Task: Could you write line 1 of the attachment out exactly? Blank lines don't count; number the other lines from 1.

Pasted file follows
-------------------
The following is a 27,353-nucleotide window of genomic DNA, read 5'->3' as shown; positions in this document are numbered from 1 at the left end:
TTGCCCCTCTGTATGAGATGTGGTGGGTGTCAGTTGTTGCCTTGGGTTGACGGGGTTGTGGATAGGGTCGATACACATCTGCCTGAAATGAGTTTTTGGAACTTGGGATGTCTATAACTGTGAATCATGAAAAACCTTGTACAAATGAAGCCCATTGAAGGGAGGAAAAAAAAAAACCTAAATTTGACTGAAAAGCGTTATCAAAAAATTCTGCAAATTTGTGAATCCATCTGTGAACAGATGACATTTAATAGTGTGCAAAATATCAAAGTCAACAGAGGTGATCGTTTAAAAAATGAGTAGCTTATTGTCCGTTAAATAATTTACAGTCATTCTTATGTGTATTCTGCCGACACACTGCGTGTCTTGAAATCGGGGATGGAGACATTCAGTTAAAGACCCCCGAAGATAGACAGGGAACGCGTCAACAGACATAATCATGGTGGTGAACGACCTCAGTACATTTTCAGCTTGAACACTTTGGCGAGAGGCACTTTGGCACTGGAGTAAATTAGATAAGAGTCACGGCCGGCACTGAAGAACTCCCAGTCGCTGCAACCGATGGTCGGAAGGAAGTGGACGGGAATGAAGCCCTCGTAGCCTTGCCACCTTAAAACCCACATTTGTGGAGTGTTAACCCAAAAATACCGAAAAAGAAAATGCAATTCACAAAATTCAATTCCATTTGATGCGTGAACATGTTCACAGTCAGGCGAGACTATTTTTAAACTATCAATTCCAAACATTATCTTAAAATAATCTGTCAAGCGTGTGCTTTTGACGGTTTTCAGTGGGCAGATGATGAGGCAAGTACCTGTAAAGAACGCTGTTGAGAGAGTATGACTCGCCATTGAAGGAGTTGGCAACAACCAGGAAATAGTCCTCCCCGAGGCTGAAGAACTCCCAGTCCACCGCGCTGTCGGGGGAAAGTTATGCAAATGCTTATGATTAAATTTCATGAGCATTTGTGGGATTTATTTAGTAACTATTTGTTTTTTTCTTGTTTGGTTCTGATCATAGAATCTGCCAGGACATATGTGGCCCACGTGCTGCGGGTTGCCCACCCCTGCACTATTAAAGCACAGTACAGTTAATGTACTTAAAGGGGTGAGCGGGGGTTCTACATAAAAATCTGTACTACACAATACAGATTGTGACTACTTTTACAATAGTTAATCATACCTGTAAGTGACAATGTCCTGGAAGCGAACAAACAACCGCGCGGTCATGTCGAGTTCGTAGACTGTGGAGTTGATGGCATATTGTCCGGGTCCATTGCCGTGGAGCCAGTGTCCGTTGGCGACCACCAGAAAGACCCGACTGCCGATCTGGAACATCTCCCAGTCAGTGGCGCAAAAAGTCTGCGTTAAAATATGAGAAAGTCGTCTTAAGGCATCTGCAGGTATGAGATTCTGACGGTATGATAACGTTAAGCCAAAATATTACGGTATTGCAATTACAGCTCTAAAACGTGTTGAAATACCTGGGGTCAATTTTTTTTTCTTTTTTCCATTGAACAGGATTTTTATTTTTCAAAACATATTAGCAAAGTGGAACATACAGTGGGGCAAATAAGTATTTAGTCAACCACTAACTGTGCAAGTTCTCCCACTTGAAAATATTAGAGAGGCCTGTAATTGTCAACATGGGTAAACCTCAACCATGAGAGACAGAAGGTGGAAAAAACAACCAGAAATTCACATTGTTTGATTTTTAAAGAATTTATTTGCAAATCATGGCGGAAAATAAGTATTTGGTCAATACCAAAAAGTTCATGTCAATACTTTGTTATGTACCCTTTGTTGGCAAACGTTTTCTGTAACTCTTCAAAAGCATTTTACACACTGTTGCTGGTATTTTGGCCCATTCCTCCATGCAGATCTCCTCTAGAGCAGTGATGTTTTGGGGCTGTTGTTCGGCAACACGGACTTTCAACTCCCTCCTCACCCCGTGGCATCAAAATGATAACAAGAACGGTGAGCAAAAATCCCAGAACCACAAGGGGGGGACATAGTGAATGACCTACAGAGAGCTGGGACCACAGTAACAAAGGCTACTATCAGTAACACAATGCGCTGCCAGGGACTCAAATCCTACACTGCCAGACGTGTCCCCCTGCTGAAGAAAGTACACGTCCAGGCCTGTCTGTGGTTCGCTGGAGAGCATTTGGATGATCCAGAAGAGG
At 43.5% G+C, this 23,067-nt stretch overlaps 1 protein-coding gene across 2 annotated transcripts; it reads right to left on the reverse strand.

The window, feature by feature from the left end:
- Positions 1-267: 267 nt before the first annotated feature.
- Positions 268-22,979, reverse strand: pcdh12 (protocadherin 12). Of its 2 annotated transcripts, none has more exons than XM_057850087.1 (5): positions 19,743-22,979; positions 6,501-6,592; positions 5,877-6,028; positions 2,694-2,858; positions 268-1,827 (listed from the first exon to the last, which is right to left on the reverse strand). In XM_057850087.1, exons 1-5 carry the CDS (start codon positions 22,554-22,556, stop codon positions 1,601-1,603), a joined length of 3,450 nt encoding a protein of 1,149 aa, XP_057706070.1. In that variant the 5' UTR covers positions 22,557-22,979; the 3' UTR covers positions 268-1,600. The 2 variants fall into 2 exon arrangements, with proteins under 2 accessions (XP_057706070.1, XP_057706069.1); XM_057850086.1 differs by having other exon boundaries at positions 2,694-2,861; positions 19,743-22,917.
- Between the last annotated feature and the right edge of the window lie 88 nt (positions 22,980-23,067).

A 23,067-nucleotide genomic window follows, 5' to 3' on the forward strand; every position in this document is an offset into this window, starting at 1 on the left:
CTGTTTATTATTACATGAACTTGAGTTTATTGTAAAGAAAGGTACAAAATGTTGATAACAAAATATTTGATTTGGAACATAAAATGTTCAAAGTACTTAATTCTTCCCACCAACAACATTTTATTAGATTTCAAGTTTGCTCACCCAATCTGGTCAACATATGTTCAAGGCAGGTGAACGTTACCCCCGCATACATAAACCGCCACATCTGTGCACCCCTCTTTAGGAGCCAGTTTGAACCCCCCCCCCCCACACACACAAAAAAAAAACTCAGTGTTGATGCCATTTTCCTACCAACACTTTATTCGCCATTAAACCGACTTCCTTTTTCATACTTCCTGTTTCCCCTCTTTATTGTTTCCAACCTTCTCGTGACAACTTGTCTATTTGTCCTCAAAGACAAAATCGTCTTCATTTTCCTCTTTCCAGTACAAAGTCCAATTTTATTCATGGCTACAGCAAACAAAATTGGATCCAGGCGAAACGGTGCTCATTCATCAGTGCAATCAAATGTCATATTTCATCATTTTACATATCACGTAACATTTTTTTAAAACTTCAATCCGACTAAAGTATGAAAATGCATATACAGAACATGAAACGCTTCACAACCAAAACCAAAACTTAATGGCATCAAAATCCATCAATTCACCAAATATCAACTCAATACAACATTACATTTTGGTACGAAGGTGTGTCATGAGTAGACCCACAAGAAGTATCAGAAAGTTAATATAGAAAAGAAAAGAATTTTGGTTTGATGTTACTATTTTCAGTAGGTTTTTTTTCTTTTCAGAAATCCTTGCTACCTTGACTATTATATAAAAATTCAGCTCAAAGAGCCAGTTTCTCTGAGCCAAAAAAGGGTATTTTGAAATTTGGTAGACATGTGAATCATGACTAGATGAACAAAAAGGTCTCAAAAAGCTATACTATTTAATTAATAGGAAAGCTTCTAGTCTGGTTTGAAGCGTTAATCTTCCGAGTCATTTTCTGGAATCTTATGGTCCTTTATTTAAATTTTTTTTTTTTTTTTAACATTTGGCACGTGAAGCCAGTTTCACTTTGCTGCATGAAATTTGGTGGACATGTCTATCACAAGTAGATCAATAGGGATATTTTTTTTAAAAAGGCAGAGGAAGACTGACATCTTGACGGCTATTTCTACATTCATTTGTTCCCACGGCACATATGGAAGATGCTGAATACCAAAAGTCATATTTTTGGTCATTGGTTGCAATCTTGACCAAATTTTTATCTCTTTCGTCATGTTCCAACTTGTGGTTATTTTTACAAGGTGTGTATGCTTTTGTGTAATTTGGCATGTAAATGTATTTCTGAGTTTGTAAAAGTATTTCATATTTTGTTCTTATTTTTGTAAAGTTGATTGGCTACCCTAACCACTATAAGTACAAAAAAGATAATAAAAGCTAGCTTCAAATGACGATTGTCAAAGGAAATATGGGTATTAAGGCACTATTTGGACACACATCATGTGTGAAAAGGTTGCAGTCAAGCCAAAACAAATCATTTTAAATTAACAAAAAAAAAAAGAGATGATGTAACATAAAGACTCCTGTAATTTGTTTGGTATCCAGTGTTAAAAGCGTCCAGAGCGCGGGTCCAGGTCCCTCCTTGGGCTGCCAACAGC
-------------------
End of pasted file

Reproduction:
The following is a 27,353-nucleotide window of genomic DNA, read 5'->3' as shown; positions in this document are numbered from 1 at the left end: